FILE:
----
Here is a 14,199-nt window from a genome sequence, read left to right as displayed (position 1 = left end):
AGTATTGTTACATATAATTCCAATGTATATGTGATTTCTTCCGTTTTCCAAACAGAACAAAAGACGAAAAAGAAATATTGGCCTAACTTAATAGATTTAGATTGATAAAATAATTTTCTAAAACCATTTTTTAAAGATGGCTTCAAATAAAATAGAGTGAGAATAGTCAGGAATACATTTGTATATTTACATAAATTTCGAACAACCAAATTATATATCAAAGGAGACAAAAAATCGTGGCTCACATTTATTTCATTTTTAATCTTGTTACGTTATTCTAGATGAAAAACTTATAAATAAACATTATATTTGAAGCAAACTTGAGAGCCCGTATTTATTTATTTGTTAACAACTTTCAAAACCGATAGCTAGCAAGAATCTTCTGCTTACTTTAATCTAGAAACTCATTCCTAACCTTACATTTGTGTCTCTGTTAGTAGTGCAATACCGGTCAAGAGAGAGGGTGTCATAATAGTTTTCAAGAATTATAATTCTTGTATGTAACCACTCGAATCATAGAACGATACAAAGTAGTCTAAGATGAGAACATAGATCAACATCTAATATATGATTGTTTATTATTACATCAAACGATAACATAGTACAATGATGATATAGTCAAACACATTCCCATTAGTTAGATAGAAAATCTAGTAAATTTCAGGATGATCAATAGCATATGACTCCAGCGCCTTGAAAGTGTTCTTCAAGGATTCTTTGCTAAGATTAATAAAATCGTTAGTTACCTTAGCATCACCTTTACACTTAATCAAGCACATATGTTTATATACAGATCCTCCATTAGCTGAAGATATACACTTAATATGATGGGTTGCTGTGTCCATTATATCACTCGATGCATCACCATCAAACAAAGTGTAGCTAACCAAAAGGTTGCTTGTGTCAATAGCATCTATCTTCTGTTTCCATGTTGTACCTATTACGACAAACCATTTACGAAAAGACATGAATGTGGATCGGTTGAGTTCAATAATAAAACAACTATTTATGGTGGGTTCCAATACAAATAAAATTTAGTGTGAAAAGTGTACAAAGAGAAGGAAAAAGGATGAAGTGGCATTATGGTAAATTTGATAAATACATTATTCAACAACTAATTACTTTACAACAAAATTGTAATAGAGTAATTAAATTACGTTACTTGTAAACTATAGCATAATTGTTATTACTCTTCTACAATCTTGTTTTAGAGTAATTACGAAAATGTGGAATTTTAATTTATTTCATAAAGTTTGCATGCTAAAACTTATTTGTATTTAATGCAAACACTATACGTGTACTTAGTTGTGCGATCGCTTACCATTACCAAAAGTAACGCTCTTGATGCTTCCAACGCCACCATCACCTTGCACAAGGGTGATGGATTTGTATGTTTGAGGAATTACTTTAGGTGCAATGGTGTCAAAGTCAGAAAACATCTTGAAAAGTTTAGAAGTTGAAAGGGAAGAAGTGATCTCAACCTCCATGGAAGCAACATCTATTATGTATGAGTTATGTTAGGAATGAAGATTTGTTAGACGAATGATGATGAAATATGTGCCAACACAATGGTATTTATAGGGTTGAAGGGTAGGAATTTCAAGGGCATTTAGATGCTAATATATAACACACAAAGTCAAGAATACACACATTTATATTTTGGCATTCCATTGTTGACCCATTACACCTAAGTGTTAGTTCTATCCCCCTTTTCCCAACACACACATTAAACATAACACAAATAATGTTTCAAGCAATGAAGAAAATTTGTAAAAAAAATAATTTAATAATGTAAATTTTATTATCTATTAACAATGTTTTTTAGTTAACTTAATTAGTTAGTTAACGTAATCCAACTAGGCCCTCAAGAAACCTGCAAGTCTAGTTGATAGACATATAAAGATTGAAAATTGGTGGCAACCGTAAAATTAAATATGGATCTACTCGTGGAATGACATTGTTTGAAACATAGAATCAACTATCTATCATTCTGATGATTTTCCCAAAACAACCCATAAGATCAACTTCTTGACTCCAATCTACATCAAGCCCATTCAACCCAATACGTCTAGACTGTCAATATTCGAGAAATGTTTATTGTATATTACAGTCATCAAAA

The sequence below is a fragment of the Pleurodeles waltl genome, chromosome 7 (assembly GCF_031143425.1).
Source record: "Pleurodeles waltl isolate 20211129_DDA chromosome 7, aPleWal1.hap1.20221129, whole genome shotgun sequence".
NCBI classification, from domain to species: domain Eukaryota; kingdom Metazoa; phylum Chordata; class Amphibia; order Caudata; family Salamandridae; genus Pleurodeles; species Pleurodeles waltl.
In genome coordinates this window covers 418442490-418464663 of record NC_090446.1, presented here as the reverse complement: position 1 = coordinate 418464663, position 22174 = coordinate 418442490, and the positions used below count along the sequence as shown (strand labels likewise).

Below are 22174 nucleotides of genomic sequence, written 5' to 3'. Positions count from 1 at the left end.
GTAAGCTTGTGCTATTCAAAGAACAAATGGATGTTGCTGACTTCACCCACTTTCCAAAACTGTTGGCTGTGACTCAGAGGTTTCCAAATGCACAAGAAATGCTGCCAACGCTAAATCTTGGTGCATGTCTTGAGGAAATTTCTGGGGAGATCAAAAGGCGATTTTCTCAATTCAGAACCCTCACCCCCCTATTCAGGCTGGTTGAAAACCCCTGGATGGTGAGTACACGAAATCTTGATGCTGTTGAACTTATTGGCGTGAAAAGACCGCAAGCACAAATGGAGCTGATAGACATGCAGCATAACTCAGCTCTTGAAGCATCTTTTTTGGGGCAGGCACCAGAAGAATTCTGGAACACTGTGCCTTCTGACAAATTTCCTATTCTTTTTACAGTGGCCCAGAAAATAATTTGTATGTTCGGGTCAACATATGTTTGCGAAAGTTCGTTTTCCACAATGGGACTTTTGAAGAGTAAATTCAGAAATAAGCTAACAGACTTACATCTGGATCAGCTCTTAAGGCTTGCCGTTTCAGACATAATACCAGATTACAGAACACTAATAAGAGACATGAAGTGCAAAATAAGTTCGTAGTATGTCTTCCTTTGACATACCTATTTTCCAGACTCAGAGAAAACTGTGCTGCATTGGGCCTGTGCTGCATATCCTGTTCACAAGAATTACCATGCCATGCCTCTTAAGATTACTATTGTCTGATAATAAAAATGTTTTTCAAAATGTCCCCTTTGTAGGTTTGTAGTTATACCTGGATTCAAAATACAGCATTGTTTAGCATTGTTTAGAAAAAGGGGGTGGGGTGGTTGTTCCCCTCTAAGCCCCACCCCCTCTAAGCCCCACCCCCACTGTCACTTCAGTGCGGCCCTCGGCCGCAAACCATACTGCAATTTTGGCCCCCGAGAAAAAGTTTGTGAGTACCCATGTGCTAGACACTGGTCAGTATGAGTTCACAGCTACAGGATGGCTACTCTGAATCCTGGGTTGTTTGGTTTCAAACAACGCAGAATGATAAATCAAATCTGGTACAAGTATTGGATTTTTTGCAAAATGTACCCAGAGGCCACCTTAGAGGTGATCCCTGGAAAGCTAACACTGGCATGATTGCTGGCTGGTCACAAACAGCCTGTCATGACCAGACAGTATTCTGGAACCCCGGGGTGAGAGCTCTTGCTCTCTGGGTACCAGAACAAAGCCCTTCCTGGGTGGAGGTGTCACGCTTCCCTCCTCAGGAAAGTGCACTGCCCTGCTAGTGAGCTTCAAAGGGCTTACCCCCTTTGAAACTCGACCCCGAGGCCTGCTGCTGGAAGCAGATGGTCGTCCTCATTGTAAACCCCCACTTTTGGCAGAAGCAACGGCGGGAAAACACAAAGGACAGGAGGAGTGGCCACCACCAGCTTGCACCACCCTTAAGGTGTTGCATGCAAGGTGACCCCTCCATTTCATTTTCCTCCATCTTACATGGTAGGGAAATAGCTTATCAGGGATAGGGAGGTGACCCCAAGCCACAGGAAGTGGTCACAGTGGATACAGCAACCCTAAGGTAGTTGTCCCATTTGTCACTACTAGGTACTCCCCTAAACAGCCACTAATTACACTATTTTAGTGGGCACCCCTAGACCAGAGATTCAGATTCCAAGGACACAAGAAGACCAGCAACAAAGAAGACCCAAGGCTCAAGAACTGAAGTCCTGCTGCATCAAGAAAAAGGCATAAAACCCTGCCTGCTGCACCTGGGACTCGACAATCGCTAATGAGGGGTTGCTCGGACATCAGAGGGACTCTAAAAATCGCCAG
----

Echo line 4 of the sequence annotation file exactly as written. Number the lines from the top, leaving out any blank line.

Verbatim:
Source record: "Pleurodeles waltl isolate 20211129_DDA chromosome 7, aPleWal1.hap1.20221129, whole genome shotgun sequence".